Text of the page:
FOR IMMEDIATE RELEASE
March 9, 2007
EXPRESS ADDRESSES RFID PEOPLE TRACKING PLANS
Promises Full Patent Review, Tracking Notice, and Chip-Free Option
The top brass at American Express, chagrined at the discovery of its
people tracking plans, met with CASPIAN (Consumers Against Supermarket
Privacy Invasion and Numbering) last week to discuss the issue. One
outcome of the meeting was a promise by American Express to review its
entire patent portfolio and ensure that any people-tracking plans be
accompanied by language requiring consumer notice and consent.
The meeting was organized after CASPIAN called attention to one of the
company's more troublesome patent applications. That patent
application, titled "Method and System for Facilitating a Shopping
Experience," describes a Minority Report style blueprint for monitoring
consumers through RFID-enabled objects, like the American Express Blue
According to the patent, RFID readers called "consumer trackers" would
be placed in store shelving to pick up "consumer identification
signals" emitted by RFID-embedded objects carried by shoppers. These
would be used to identify people, track their movements, and observe
The patent also suggested such people-tracking systems could "be
located in a common area of a school, shopping center, bus station or
other place of public accommodation."
Allegations of American Express people-tracking blueprints first came
to light at a conference sponsored by the Consumer Federation of
America in Washington, D.C. last month. There, Dr. Katherine Albrecht,
Founder and Director of CASPIAN, revealed the patent pending plans that
she and her "Spychips" co-author Liz McIntyre uncovered in their
ongoing RFID research.
Soon thereafter, American Express arranged for four of its vice
presidents, including the vice presidents of Contactless Payments and
Public Affairs, to meet with CASPIAN leaders in a phone conference.
"We are pleased that American Express responded to our concerns," said
Albrecht. "It's clear the company is thinking about privacy issues and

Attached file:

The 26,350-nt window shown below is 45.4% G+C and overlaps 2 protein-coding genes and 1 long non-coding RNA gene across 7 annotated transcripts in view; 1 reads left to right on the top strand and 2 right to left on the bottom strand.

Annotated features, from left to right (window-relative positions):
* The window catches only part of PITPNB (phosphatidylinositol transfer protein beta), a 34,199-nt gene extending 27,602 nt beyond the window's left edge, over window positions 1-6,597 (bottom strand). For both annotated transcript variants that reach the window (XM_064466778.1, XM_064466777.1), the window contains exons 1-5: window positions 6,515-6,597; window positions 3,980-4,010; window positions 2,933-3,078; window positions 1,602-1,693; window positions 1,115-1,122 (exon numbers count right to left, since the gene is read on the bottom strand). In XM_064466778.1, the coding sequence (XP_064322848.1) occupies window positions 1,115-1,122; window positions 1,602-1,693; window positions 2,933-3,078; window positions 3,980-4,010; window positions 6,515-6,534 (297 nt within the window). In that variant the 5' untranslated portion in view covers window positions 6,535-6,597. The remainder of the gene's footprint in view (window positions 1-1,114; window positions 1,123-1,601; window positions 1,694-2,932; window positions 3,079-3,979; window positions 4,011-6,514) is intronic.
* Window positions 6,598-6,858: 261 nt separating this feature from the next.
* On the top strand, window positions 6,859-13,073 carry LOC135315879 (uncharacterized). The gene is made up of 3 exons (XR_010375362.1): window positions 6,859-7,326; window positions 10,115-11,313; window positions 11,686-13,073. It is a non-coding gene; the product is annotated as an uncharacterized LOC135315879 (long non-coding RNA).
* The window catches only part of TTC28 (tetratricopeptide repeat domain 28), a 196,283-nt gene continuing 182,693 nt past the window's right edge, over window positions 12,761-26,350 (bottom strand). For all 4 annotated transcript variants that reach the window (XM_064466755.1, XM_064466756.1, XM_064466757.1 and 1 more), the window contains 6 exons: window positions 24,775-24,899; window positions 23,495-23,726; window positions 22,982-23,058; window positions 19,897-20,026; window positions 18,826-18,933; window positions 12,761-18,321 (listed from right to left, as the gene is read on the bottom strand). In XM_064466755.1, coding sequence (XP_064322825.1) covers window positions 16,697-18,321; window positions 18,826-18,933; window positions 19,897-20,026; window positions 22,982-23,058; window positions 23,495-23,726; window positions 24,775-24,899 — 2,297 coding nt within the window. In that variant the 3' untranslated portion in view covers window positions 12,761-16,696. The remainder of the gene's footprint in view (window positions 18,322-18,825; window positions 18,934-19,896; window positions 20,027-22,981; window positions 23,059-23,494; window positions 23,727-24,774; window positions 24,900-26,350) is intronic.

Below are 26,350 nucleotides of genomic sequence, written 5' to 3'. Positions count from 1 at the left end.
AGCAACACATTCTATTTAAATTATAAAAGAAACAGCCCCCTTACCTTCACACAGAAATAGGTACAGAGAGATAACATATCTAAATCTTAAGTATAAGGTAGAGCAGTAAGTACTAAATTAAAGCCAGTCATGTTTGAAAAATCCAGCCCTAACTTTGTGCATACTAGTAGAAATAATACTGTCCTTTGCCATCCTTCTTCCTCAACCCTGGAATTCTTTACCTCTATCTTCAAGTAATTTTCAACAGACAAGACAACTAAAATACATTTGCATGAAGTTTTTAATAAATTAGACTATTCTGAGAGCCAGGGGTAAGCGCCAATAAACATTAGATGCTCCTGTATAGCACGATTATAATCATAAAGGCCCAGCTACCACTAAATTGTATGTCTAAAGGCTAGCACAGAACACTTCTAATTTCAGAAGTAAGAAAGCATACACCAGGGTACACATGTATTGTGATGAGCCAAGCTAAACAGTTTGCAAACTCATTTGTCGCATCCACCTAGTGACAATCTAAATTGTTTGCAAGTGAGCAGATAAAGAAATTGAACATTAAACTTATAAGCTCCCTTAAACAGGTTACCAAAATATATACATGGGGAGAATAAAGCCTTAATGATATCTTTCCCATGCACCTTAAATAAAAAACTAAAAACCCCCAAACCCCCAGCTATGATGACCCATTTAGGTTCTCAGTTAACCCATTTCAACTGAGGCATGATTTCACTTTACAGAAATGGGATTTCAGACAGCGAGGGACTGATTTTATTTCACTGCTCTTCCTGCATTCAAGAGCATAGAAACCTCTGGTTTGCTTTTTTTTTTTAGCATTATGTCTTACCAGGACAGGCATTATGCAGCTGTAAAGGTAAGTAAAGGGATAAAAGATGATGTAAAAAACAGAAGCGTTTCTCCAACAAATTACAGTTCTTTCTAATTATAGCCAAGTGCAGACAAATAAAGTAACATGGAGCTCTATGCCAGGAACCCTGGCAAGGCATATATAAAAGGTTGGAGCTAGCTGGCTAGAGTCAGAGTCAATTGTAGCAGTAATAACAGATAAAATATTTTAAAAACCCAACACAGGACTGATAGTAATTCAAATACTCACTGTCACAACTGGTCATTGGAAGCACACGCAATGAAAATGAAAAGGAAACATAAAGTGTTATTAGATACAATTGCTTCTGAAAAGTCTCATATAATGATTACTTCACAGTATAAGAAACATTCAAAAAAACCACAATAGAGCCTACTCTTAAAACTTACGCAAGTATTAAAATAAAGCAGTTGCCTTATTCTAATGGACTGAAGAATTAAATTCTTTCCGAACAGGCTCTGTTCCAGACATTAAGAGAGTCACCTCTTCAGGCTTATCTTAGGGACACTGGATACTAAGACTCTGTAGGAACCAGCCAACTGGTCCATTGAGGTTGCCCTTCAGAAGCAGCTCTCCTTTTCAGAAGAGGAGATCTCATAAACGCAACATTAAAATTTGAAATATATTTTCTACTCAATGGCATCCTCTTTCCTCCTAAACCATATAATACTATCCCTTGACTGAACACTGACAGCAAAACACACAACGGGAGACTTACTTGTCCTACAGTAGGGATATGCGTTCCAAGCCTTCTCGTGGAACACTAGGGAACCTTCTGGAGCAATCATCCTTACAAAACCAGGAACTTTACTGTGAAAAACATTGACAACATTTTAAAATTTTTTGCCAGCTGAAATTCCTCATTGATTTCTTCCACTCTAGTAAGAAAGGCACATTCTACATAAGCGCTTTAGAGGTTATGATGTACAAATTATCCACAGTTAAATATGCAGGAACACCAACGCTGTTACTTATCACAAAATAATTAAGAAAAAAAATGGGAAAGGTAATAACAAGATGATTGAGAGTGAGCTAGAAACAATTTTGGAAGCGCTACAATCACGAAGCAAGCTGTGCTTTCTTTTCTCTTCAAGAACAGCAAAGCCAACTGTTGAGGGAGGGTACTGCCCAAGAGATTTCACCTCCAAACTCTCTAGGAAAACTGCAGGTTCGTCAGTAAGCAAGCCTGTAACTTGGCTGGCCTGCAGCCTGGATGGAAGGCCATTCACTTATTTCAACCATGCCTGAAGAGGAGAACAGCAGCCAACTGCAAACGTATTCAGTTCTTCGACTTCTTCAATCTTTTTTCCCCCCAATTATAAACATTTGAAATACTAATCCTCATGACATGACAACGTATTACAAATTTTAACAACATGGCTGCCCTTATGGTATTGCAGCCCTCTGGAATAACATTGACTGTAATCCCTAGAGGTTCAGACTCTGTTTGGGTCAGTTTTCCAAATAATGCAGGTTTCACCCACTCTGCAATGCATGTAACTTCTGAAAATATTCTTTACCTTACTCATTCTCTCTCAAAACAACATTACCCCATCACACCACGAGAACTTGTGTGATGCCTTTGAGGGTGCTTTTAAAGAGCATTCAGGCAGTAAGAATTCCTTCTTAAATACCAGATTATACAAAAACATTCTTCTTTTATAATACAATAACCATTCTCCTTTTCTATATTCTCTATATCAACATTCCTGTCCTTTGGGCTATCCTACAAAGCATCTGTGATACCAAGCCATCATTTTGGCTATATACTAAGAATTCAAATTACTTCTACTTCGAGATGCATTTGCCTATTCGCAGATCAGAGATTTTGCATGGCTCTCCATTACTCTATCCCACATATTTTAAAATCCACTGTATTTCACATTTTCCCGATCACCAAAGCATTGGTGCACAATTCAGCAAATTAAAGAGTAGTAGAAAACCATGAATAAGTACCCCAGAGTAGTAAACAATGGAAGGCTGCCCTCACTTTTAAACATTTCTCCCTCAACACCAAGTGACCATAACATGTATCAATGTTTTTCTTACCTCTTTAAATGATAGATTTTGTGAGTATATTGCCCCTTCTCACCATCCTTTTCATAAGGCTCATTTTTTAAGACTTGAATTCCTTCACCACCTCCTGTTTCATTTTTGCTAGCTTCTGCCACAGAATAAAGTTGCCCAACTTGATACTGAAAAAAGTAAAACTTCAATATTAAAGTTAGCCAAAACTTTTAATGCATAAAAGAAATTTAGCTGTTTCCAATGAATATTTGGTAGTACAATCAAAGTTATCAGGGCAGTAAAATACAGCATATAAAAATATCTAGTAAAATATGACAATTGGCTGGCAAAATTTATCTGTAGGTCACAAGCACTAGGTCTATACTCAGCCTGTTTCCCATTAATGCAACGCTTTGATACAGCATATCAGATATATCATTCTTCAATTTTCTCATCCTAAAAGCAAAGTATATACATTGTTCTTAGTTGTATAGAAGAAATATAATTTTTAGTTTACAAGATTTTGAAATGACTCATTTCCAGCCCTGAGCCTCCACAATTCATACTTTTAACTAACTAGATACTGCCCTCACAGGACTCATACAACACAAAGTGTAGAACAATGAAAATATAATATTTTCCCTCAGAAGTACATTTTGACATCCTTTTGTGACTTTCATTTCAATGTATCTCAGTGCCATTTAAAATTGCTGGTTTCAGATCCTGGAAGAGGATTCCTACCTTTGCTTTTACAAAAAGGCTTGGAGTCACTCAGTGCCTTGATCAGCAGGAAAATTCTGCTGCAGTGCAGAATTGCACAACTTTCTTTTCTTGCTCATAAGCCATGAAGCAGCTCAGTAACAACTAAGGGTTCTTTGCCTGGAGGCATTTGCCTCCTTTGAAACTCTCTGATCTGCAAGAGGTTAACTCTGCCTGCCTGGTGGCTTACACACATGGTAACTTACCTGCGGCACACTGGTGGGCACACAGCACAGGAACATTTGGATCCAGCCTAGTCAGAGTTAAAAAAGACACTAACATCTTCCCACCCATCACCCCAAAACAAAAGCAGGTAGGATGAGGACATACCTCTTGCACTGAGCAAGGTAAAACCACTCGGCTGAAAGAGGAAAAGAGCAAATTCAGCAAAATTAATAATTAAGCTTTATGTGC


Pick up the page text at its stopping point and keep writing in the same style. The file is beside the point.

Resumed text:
wants to address them constructively. However, we had hoped that
American Express would renounce its people tracking plans altogether
and be more sensitive to the fact that placing RFID tags in consumer
items, like credit cards, puts consumers at risk for surreptitious
tracking by others."
In response to CASPIAN concerns, American Express also promised that it
would make a chip-free version of its credit card available to
concerned consumers who ask for it.
"Offering a chipless credit card is a positive step and should serve as
an example to the rest of the industry," said McIntyre. "Consumers
don't like RFID technology. Contrary to American Express ads, most
people would rather leave home without it."
The complete text and excerpts from the American Express people tracking patent
application can be found at:
Radio Frequency Identification (RFID) is a controversial technology
that uses tiny microchips to track items from a distance. These RFID
microchips have earned the nickname "spychips" because each contains a
unique identification number, like a Social Security number for things,
that can be read silently and invisibly by radio waves.
CASPIAN (Consumers Against Supermarket Privacy Invasion and Numbering)
is a grass-roots consumer group fighting retail surveillance schemes
since 1999 and irresponsible RFID use since 2002. With thousands of
members in all 50 U.S. states and over 30 countries worldwide, CASPIAN
seeks to educate consumers about marketing strategies that invade their
privacy and encourage privacy-conscious shopping habits across the
To join or support CASPIAN or to sign up for our mailing list, please
ABOUT THE BOOK
"Spychips" is the winner of the 2006 Lysander Spooner Award for
Advancing the Literature of Liberty and has received wide critical
acclaim. Authored by recent Harvard graduate Dr. Katherine Albrecht and
former bank examiner Liz McIntyre, the book is meticulously researched.
"Spychips" draws on patent documents, corporate source materials,
conference proceedings, and firsthand interviews to paint a convincing
-- and frightening -- picture of the threat posed by RFID.
Despite its hundreds of footnotes and academic-level accuracy, the book
remains lively, readable, and hilarious, according to critics, who have
called it a "techno-thriller" and "a masterpiece of technocriticism."
"A chilling story about an emerging future in which spychips run amok
as Big Brother and Big Shopkeeper invade our privacy in unprecedented
- Chicago Tribune
"Paints a 1984-ish picture of how corporations would like to use RFID
tags to keep tabs on you."
- The Associated Press